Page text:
- CMS plans to use third party and Medicare claims reimbursements to calculate hospital-specific uncompensated care costs and distribute Medicaid Disproportionate Share Hospital payments, according to a proposed rule from the federal agency.
The proposed rule clarifies the methodology for determining Medicaid Disproportionate Share payments, which are designed to help hospitals shoulder the economic burden of treating larger proportions of Medicaid and uninsured patients.
While states distribute the uncompensated care payments to hospitals, CMS released the rule to standardize the way states calculate the amounts. The regulation has been a pain point for the federal agency since many hospitals failed to disclose how much they receive from other payers other than Medicaid, including Medicare and private insurers, based on their interpretation of the program’s requirements:
Specifically, this rule would make clearer in the text of the regulation an existing interpretation that uncompensated care costs include only those costs for Medicaid eligible individuals that remain after accounting for payments received by hospitals by or on behalf of Medicaid eligible individuals, including Medicare and other third party payments that compensate the hospitals for care furnished to such individuals. As a result, the hospital-specific limit calculation would reflect only the costs for Medicaid eligible individuals for which the hospital has not received payment from any source (other than state or local governmental payments for indigent patients).
The federal agency explained that state calculations of uninsured costs and Medicaid shortfalls must reflect the hospital’s actual healthcare costs of treating Medicaid and uninsured patients, net of all Medicaid reimbursements except Disproportionate Share Hospital payments, and net of third-party payments, including Medicare reimbursements.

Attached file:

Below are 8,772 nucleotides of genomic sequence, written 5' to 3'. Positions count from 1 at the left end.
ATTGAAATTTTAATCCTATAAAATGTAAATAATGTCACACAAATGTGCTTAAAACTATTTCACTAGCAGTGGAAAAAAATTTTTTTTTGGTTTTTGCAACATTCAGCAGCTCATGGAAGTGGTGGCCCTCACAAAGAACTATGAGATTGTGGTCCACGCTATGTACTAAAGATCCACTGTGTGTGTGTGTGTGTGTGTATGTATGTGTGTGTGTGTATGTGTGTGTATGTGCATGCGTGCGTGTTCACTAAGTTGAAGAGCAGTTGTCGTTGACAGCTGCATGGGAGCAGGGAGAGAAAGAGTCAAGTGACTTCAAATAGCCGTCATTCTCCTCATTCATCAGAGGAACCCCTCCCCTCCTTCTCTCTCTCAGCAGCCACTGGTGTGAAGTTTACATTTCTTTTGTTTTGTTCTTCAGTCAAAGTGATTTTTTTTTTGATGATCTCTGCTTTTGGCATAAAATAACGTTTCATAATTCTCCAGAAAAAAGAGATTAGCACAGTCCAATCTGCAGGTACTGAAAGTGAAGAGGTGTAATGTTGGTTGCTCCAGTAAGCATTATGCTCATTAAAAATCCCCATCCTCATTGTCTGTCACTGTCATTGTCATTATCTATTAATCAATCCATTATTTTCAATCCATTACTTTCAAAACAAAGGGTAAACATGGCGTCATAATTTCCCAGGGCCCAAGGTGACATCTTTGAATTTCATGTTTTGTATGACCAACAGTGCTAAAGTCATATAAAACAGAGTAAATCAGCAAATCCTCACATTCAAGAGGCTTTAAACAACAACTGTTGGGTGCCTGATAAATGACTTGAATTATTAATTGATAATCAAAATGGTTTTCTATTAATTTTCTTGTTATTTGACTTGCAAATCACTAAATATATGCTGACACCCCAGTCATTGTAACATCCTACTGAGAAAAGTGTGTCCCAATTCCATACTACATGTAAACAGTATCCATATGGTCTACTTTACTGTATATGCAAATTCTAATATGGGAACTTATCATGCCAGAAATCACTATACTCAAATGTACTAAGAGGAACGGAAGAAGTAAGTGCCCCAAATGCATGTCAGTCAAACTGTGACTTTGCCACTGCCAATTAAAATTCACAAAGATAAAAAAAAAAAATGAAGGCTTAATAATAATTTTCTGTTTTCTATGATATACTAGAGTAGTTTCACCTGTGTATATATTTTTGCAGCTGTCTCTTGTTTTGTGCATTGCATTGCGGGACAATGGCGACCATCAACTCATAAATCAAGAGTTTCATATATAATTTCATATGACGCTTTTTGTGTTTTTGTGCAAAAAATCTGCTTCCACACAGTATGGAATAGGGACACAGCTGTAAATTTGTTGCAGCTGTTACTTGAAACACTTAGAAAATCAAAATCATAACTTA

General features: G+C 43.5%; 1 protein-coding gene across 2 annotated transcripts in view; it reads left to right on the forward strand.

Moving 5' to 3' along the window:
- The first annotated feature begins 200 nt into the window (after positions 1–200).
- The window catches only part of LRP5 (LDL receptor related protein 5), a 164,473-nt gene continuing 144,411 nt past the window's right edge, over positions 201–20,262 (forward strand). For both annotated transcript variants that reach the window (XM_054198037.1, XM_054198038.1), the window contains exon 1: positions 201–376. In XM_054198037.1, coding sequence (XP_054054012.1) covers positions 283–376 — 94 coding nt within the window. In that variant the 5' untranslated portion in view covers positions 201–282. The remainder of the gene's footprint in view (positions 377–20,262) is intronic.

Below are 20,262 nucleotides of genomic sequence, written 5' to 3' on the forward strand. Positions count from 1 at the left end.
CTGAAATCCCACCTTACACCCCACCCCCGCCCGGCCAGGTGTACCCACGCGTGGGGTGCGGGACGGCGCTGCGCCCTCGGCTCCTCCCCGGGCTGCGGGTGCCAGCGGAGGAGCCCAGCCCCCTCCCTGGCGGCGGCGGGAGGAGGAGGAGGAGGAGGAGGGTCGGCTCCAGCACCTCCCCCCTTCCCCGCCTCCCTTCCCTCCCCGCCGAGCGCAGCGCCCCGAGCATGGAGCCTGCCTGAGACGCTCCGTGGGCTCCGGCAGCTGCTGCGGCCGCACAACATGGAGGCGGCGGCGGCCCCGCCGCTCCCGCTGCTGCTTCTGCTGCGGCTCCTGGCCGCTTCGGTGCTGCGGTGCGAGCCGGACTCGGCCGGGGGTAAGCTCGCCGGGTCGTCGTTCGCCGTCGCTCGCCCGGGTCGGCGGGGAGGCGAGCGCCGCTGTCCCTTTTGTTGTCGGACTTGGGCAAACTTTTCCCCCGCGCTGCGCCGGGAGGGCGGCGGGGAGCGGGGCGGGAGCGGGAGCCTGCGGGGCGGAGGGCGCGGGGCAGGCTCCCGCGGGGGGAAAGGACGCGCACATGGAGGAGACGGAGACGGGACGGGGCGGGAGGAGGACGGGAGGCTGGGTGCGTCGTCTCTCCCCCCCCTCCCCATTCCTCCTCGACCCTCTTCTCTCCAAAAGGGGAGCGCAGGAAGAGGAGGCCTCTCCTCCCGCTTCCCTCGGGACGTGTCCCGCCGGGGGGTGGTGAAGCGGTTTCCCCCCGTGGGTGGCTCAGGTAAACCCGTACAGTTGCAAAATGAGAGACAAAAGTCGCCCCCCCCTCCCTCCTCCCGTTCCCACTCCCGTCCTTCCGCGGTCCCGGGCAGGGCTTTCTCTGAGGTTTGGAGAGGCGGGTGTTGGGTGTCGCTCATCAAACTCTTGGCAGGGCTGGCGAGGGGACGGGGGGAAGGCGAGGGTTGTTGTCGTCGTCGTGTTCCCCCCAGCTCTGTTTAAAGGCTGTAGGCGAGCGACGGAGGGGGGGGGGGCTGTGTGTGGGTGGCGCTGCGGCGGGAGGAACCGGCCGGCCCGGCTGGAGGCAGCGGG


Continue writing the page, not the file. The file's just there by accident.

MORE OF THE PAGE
By explicitly incorporating third-party payments into the Medicaid Disproportionate Share Hospital payment methodology, CMS intends to ensure that only actual uncompensated care costs are accounted for and resources are more accurately allocated to hospitals that produce financial shortfalls by treating Medicaid patients.
The federal government limits the amount states receive to distribute Medicaid Disproportionate Share Hospital payments, stated CMS. Therefore, hospitals that inflate their uncompensated care costs by not including third-party payments would receive a disproportionate amount compared to hospitals that actually maintain a financial shortfall.
“The clarification included in the final rule and associated implementation promotes fiscal integrity and equitable distribution of DSH [Disproportionate Share Hospital] payments among hospitals by preventing payment to DSH hospitals based on costs that are covered by Medicare or a private insurer,” CMS wrote.
“It also promotes program integrity by ensuring that hospitals receive Medicaid DSH payments only up to the actual uncompensated care costs incurred in providing inpatient and outpatient hospital services to Medicaid eligible individuals or individuals with no health insurance or other source of third party coverage.”
The proposed clarification comes months after a Government Accountability Office (GAO) report advised CMS to base uncompensated care payments to hospitals on actual healthcare costs incurred while treating Medicaid and uninsured patients.
The federal watchdog reported that CMS does not include Medicaid uncompensated care payments a hospital receives when determining Medicare reimbursements for the same purpose.
“As a result, in determining Medicare UC [uncompensated care] payments, it is important that CMS, in fulfilling its role as an efficient payer of healthcare services, take into account the Medicaid payments eligible hospitals have received for these costs to ensure that Medicare UC payments are most effectively aligned with hospitals’ actual uncompensated care costs,” the report stated.
GAO also found that the majority of federal uncompensated care payments, including Disproportionate Share Hospital payments, are calculated based on the number of days a hospital spends treating Medicaid and low-income patients. By neglecting to determine uncompensated care payments based on actual costs, the report stated that hospitals receive disproportionate amounts, especially as more individuals gain coverage through Medicaid expansion programs and the Affordable Care Act.
While GAO recommended changes to uncompensated care payments, CMS has included provisions in the proposed clarification to further align its payments to hospitals with actual healthcare costs. The proposed rule would help to appropriately distribute funds to hospitals that serve more Medicaid patients and drive down unnecessary Medicaid spending.
CMS encourages stakeholders to submit comments on the proposal by October 14.